Friday, April 29, 2011

Snapshots, Melbourne Uni

I was waiting for someone outside the 1888 building at Melbourne Uni the other day. I have been there so much over the past decade as a student and as staff but because I work there I tend not to take many photos. I had some time on my hands, and a camera and the sun was shining so here a few snaps.

 The 188 building itself. I like all it crowded ornament set against the red brick. There is always something about brick as a material on a façade that helps to tone down crazy ornament in a way a stucco or rendered façade wouldn't. There is something almost mannerist about the ornament, the crowded banded columns and the strange spiky pyramids. Though it lacks the elegance of more sophisticated mannerist architecture, everything is a bit crowded, a bit squeezed, but I still like it. 

I have to admit to never taking much notice of this pub, I don't really like it as a place to go (the interior is pretty awful, blonde tiles etc). But in the afternoon autumn sun the outside looks pretty good. I am guessing it was built in 1926 as the date above the door suggests, it has been designed to look older unlike a few of the other deco style pubs around this area.

Friday, April 22, 2011

Snapshot, Collingwood

Somewhere in Collingwood, not sure, somewhere near Rokeby St, maybe even on Rokeby St?

Saturday, April 2, 2011

Snapshots, Adelaide

A photo I took last October. I didn't have much else to do in Adelaide than walk around the city for hours on end, which suited me just fine. I wandered down lots of small streets and found some lovely little buildings. This small shop is on Compton St, just near the Central Markets.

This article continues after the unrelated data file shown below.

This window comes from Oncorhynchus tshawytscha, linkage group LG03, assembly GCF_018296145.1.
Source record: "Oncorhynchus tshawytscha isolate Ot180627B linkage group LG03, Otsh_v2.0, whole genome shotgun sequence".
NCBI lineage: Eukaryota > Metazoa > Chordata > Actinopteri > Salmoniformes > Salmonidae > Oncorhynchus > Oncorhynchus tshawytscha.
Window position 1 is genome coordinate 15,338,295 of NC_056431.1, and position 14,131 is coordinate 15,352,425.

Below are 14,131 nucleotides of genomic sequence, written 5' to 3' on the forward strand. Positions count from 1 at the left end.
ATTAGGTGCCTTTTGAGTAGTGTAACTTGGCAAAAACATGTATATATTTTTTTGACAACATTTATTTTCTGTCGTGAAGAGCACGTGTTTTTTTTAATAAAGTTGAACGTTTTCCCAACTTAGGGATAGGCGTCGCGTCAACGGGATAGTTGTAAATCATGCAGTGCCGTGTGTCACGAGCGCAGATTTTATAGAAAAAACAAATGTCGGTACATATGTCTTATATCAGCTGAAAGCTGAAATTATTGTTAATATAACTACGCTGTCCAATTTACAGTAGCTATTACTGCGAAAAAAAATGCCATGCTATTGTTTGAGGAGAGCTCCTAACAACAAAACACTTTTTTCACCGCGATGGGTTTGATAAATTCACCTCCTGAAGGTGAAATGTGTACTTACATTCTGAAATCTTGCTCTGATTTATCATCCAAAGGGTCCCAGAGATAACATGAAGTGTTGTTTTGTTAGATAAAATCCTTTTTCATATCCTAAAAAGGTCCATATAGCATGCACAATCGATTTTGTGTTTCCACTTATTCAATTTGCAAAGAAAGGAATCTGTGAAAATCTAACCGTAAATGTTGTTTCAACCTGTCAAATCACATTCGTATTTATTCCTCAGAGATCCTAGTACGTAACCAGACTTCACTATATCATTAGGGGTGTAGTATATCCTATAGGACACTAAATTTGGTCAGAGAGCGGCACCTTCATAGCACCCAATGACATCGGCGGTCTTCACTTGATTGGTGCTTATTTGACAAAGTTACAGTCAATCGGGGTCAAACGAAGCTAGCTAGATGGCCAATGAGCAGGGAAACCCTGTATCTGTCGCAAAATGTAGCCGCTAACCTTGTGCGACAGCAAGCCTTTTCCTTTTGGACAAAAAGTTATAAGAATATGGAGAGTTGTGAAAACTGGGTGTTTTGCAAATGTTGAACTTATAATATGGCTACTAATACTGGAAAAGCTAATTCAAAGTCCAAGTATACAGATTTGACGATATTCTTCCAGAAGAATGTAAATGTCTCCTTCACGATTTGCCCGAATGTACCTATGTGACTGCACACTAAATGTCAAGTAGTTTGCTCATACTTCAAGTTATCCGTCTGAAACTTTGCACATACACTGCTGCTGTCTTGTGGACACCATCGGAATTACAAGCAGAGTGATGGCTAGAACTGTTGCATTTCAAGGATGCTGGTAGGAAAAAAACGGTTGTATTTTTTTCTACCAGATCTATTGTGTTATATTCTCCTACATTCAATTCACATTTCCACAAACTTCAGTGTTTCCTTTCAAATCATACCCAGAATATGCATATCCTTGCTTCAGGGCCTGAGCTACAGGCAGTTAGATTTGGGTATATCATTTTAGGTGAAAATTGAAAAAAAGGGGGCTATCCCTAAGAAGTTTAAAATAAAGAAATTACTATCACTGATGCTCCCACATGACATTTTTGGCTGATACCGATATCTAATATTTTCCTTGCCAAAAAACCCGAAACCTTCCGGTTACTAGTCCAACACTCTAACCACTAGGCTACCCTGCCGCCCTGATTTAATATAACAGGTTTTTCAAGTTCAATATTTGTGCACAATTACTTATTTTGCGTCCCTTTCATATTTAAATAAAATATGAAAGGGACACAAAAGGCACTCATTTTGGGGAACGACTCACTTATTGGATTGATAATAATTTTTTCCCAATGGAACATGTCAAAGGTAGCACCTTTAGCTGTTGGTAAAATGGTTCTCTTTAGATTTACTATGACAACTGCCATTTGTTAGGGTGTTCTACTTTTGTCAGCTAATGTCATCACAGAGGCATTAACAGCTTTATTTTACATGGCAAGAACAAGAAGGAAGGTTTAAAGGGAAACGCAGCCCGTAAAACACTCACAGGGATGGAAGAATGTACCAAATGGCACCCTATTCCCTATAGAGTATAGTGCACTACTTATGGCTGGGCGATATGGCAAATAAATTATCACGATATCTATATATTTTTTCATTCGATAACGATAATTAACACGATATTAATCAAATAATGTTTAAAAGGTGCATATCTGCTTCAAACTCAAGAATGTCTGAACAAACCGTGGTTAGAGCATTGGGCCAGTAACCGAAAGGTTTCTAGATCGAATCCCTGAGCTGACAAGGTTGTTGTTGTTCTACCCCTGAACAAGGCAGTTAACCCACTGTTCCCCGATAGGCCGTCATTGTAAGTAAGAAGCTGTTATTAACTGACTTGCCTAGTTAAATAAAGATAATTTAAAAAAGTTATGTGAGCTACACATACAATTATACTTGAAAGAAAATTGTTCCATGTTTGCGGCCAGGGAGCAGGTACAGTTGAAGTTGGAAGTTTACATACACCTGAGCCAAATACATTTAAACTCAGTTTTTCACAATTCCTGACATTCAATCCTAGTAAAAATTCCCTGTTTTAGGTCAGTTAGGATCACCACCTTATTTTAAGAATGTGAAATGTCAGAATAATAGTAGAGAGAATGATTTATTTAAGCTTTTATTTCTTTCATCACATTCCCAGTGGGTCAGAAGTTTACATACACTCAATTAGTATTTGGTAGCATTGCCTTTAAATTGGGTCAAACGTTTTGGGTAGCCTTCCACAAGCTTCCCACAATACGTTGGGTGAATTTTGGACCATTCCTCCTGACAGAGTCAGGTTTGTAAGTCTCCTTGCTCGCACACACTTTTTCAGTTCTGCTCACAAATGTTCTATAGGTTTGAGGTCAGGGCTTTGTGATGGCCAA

I was struck by this shop and it had a reassuring small blue plaque. The plaque reads
This small building was originally built as a house by Edward Moore in 1817. A shopfront was added by the next owner, baker Matthew Madge, in 1898-99. Bert Edwards, one of Adelaide's most colourful and notable citizens, opened a tea room here in 1913. It was immensely popular, particularly on Friday nights when the rear of the shop was used for playing the then illegal game of two-up.
I think I like that last use the best. And I am guessing that at some point it had something to do with the Metropolitan Saw Works, though that sounds like a very big thing for such a small shop.

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